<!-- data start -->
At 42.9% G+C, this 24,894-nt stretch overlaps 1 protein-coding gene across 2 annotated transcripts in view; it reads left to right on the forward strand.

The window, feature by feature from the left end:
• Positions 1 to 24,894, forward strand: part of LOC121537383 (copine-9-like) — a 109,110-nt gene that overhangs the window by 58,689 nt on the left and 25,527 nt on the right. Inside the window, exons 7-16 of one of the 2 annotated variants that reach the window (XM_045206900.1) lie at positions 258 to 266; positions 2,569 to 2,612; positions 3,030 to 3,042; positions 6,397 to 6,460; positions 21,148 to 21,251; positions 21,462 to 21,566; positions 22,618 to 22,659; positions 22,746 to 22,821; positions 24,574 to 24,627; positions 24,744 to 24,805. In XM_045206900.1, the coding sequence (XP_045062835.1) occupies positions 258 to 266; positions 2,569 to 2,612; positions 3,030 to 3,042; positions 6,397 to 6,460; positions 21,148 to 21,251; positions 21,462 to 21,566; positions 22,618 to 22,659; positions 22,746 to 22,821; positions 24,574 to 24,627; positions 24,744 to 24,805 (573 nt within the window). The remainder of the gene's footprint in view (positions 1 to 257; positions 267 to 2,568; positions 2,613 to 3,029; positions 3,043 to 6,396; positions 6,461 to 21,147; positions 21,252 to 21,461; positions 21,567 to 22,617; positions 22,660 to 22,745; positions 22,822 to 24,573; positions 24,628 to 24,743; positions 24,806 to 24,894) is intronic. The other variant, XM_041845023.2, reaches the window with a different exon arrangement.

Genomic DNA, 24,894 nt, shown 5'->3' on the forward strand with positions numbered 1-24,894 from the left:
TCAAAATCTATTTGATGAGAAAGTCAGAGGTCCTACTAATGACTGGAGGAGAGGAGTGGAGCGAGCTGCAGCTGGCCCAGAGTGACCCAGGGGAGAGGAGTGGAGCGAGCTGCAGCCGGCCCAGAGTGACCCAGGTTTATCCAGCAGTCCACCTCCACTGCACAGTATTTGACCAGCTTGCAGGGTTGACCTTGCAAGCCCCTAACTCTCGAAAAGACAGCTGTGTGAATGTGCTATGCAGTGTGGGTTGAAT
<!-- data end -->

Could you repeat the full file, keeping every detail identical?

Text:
At 42.9% G+C, this 24,894-nt stretch overlaps 1 protein-coding gene across 2 annotated transcripts in view; it reads left to right on the forward strand.

The window, feature by feature from the left end:
• Positions 1 to 24,894, forward strand: part of LOC121537383 (copine-9-like) — a 109,110-nt gene that overhangs the window by 58,689 nt on the left and 25,527 nt on the right. Inside the window, exons 7-16 of one of the 2 annotated variants that reach the window (XM_045206900.1) lie at positions 258 to 266; positions 2,569 to 2,612; positions 3,030 to 3,042; positions 6,397 to 6,460; positions 21,148 to 21,251; positions 21,462 to 21,566; positions 22,618 to 22,659; positions 22,746 to 22,821; positions 24,574 to 24,627; positions 24,744 to 24,805. In XM_045206900.1, the coding sequence (XP_045062835.1) occupies positions 258 to 266; positions 2,569 to 2,612; positions 3,030 to 3,042; positions 6,397 to 6,460; positions 21,148 to 21,251; positions 21,462 to 21,566; positions 22,618 to 22,659; positions 22,746 to 22,821; positions 24,574 to 24,627; positions 24,744 to 24,805 (573 nt within the window). The remainder of the gene's footprint in view (positions 1 to 257; positions 267 to 2,568; positions 2,613 to 3,029; positions 3,043 to 6,396; positions 6,461 to 21,147; positions 21,252 to 21,461; positions 21,567 to 22,617; positions 22,660 to 22,745; positions 22,822 to 24,573; positions 24,628 to 24,743; positions 24,806 to 24,894) is intronic. The other variant, XM_041845023.2, reaches the window with a different exon arrangement.

Genomic DNA, 24,894 nt, shown 5'->3' on the forward strand with positions numbered 1-24,894 from the left:
TCAAAATCTATTTGATGAGAAAGTCAGAGGTCCTACTAATGACTGGAGGAGAGGAGTGGAGCGAGCTGCAGCTGGCCCAGAGTGACCCAGGGGAGAGGAGTGGAGCGAGCTGCAGCCGGCCCAGAGTGACCCAGGTTTATCCAGCAGTCCACCTCCACTGCACAGTATTTGACCAGCTTGCAGGGTTGACCTTGCAAGCCCCTAACTCTCGAAAAGACAGCTGTGTGAATGTGCTATGCAGTGTGGGTTGAAT